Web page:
Cashew nuts also appear in Thai cuisine and Chinese cuisine, generally in whole form.

In Malaysia, the young leaves are eaten raw in a salad or with Sambal belacan (shrimp paste with chili and lime).

In Brazil, the cashew fruit juice is popular all across the country.

In Panama, the cashew fruit is cooked with water and sugar for a prolonged period of time to make a sweet, brown, paste-like dessert called “dulce de marañón”. Marañón is one of the Spanish names for cashew.

In the Philippines, cashew is a known product of Antipolo, and is eaten with suman. Pampanga also has a sweet dessert called turrones de casuy which is cashew marzipan wrapped in white wafer.

In Indonesia, roasted and salted cashew nut is called kacang mete or kacang mede, while the cashew apple is called jambu monyet (literally means monkey rose apple).

Nut of the Week – Brazil Nut

January 9, 2012 at 10:38 AM | Posted in Food, nuts | 1 Comment
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The Brazil nut (Bertholletia excelsa) is a South American tree in the family Lecythidaceae, and also the name of the tree’s commercially harvested edible seed. The Brazil nut family is in the order Ericales, as are other well known plants such as: blueberries, cranberries,

Brazil Nut Tree

sapote, gutta-percha, tea, kiwi fruit, phlox, and persimmons.

The Brazil nut tree is the only species in the monotypic type genus Bertholletia. It is native to the Guianas, Venezuela, Brazil, eastern Colombia, eastern Peru and eastern Bolivia. It occurs as scattered trees in large forests on the banks of the Amazon, Rio Negro, Tapajós, and the Orinoco. The genus is named after the French chemist Claude Louis Berthollet.

The Brazil nut is a large tree, reaching 165 ft tall and 3–6.5 ft trunk diameter, among the largest of trees in the Amazon Rainforests. It may live for 500 years or more, and according to some authorities often reaches an age of 1,000 years. The stem is straight and commonly unbranched for well over half the tree’s height, with a large emergent crown of long branches above the surrounding canopy of other trees.

The bark is grayish and smooth. The leaves are dry-season deciduous, alternate, simple, entire or crenate, oblong, 20–35 centimeter long and 10–15 centimeters broad. The flowers are small, greenish-white, in panicles 5–10 centimeters long; each flower has a two-parted, deciduous calyx, six unequal cream-colored petals, and numerous stamens united into a broad, hood-shaped mass.

Brazil nut trees produce fruit almost exclusively in pristine forests, as disturbed forests lack the large-body bees of the genera Bombus, Centris, Epicharis, Eulaema, and Xylocopa which are the only ones capable of pollinating the tree’s flowers. Brazil nuts have been harvested from plantations but production is low and it is currently not economically viable. The Brazil nut tree’s yellow flowers contain very sweet nectar and can only be pollinated by an insect strong enough to lift the coiled hood on the flower and with a tongue long enough to negotiate the complex coiled flower. For this reason, the Brazil nut’s reproduction depends on the presence of the orchid Coryanthes vasquezii, which does not grow on the Brazil nut tree itself. The orchids produce a scent that attracts small male long-tongued orchid bees (Euglossa spp), as the male bees need that scent to attract females. The large female long-tongued orchid bee pollinates the Brazil nut tree. Without the orchid, the bees do not mate, and therefore the lack of bees means the fruit does not get pollinated.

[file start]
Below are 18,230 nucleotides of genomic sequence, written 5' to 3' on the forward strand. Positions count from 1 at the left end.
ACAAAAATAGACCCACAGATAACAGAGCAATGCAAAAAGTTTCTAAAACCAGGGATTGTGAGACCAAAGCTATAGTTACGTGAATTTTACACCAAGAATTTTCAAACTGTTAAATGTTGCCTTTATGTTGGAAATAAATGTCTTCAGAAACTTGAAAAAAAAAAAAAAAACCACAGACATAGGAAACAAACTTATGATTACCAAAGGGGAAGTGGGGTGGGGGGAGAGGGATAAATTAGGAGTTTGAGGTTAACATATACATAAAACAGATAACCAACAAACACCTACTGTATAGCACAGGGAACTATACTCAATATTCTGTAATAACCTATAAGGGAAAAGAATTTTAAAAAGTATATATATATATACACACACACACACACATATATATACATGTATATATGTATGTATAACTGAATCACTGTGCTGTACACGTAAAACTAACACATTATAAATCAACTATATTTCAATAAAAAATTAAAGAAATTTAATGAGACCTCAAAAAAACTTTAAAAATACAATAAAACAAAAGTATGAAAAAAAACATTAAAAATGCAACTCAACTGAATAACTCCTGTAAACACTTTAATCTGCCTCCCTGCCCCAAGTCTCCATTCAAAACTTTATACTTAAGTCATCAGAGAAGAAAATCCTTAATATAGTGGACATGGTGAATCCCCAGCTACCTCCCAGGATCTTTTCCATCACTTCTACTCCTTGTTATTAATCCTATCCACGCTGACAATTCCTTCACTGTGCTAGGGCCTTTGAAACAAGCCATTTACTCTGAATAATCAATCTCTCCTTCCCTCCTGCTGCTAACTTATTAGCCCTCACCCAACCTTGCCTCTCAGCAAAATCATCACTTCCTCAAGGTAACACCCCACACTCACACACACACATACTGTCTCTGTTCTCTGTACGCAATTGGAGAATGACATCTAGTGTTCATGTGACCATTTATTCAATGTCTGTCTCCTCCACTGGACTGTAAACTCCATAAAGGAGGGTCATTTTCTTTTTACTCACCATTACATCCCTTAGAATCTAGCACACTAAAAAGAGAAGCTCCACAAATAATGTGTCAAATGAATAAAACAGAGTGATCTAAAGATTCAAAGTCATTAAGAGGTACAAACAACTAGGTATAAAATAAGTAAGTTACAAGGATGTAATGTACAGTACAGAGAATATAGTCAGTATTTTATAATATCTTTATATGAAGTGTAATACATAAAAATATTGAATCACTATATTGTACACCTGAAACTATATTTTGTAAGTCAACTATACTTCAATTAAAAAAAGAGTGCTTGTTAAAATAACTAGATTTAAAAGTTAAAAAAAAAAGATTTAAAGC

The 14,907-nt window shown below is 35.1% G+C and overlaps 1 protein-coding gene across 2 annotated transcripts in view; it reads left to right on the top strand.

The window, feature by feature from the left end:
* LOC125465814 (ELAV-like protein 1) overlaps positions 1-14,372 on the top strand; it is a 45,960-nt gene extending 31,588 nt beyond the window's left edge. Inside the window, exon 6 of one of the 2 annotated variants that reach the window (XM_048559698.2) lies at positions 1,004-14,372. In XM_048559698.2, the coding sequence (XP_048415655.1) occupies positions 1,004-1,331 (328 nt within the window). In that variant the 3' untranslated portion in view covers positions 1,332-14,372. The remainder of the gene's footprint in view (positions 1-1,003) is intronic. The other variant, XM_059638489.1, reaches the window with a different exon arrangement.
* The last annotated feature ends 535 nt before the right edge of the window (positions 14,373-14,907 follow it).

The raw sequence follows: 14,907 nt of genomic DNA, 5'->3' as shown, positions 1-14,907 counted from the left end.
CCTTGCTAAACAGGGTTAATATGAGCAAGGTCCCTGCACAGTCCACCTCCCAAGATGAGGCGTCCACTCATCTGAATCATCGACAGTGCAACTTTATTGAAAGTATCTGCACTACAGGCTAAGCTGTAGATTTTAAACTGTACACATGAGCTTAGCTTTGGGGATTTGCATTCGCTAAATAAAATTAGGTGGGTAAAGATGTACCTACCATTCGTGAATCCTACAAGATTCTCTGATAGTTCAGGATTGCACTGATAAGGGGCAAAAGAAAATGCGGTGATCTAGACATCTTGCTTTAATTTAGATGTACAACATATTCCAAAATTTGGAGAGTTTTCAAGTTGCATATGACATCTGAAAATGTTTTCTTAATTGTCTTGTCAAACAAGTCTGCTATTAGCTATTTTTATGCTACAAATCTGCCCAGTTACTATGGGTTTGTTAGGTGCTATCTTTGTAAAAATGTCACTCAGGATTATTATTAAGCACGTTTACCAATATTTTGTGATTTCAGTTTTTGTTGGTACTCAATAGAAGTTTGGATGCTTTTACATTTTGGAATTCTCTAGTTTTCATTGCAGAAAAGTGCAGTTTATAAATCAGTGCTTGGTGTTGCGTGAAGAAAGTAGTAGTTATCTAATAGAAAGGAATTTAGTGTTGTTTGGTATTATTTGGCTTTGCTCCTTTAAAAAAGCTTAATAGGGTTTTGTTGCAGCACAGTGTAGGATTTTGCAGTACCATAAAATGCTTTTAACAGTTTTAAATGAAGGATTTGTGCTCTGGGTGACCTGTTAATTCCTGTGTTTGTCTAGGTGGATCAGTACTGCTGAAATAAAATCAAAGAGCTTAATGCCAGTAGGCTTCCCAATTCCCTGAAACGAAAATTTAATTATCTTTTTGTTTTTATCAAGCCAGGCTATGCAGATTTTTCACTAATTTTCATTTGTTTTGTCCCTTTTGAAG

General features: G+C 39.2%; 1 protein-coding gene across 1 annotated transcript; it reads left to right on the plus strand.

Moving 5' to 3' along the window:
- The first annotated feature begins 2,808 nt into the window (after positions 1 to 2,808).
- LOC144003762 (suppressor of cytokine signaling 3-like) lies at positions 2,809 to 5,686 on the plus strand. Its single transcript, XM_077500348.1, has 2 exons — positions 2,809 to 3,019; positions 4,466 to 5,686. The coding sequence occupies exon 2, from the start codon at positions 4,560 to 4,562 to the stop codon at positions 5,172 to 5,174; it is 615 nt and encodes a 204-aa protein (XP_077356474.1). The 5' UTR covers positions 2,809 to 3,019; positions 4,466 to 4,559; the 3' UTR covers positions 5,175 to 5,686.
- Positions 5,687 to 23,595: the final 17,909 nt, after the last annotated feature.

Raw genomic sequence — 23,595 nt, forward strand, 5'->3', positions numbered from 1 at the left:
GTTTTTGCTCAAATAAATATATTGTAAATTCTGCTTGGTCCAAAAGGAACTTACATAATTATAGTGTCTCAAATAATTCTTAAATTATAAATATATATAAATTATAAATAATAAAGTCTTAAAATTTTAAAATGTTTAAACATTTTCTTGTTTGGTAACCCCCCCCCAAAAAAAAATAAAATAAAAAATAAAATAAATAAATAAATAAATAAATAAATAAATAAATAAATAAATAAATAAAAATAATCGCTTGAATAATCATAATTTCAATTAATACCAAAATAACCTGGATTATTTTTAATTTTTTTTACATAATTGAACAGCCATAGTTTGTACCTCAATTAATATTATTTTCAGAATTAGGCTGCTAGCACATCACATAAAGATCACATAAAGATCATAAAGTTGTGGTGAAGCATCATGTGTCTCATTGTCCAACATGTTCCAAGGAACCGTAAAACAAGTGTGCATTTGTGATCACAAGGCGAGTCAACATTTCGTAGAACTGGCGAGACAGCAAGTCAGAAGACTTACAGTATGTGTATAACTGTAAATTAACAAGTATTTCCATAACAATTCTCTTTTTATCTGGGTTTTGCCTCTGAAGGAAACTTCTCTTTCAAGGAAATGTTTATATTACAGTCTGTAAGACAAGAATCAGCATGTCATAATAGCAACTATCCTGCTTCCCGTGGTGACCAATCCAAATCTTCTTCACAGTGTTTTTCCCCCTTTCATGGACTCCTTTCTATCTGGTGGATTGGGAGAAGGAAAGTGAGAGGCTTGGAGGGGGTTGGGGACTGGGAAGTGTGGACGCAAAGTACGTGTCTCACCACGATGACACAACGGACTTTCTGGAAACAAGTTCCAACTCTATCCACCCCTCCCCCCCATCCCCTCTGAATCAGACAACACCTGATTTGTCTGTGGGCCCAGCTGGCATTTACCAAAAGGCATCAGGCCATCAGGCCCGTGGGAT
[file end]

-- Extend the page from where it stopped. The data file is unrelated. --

The fruit takes 14 months to mature after pollination of the flowers. The fruit itself is a large capsule 10–15 centimeters diameter resembling a coconut endocarp in size and weighing up to 2 kilograms. It has a hard, woody shell 8–12 millimeters thick, and inside contains 8–24 triangular seeds 4–5 centimeters long (the “Brazil nuts”) packed like the segments of an orange; it is not a true nut in the botanical sense.

The capsule contains a small hole at one end, which enables large rodents like the Agouti to gnaw it open. They then eat some of the

Brazil nut seeds

nuts inside while burying others for later use; some of these are able to germinate into new Brazil nut trees. Most of the seeds are “planted” by the Agoutis in shady places, and the young saplings may have to wait years, in a state of dormancy, for a tree to fall and sunlight to reach it. It is not until then that it starts growing again. Capuchin monkeys have been reported to open Brazil nuts using a stone as an anvil.